Location and Address
Pitt Humanities Center, 602 Cathedral of Learning
Reading available here.
Please join us for the next meeting of the Environmental Humanities Research Seminar, sponsored by the Humanities Center at the University of Pittsburgh and the Steinbrenner Institute for Environmental Education and Research at Carnegie Mellon University. Special thanks to the Sociology Department at Pitt and the World History Center at Pitt for additional support for this meeting.
Wednesday, January 16 at 4:30pm:
Alexa Woloshyn, Assistant Professor of Musicology at CMU, will give a very short presentation, "‘Gaia Likes It Cold’: Tanya Tagaq Sounds Inuit Sovereignty in Canada’s North”'
Caitlin Schroering, Doctoral Student in the Department of Sociology at Pitt, will respond.
After that, discussion is open to the whole group.
We'll meet at 4:30pm in 602 Cathedral of Learning, the Humanities Center at Pitt
Abstract: Indigenous artists are frequently placed within the too-tidy binary of traditional vs. modern. Indigenous culture is considered frozen and, thus, incompatible with modernity. This article examines the Inuk avant-garde vocalist Tanya Tagaq (b. 1975), whose creative and communicate outputs demonstrate a larger political project of undermining mainstream representational practices regarding Indigenous identity (particularly in Canada) and presenting Indigenous-centered sounds and perspectives. While Tagaq has constructed an artistic identity that challenges the simple binaries of past/present and traditional/modern, mainstream media often relies on representational practices straight from the Settler colonialist playbook. This article illustrates how she makes her agency clear in both her artistic out- put and in her social media activity on Twitter. I examine media coverage of Indigenous artists and Tagaq in particular and then dismantle the self/other and modern/traditional binaries with reference to her two latest albums—_Animism_ and _Retribution_— and two Twitter “wars” in which Tagaq’s celebrity status incites both reactive and active critique of Indigenous—and specifically Inuit—representation in Canada. She, in turn, presents her own narrative as a deliberate strategy of cultural and political self-determination.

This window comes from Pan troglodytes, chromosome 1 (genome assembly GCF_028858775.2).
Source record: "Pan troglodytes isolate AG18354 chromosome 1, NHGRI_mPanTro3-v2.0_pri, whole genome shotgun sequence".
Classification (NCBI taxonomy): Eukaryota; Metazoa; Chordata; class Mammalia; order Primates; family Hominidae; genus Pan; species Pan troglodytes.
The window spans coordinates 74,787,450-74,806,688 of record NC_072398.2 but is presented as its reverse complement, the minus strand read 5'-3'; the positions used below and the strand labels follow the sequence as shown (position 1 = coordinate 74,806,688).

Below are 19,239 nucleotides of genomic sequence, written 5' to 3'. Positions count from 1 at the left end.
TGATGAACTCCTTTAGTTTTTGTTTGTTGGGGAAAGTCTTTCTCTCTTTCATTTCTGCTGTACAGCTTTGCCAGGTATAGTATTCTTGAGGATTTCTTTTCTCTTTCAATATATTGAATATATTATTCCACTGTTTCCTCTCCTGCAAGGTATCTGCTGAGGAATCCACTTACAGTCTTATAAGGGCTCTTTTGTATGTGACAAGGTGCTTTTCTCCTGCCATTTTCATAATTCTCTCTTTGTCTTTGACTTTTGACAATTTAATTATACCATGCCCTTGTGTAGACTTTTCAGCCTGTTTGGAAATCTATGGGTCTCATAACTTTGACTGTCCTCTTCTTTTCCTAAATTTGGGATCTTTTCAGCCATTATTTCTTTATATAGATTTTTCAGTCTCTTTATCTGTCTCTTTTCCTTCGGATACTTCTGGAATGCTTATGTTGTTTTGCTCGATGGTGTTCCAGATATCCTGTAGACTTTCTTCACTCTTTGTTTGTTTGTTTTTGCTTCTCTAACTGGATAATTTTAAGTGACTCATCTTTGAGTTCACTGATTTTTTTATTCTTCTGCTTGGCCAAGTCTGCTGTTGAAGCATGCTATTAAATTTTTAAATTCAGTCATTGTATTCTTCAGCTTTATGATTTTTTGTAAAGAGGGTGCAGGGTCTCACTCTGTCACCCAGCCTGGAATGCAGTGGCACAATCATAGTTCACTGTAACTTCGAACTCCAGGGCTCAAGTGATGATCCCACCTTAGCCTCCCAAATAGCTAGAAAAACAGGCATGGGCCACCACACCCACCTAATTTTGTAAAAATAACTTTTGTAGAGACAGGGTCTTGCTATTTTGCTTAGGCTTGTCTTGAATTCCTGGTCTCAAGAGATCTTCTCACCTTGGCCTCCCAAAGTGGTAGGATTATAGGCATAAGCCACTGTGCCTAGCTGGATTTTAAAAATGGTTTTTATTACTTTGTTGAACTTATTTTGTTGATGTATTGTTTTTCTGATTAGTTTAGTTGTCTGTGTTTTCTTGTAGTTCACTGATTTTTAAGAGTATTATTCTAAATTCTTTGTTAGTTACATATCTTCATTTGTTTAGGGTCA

with Alexa Woloshyn (CMU, Music) and a response from Caitlin Schroering (Doctoral Student in Sociology)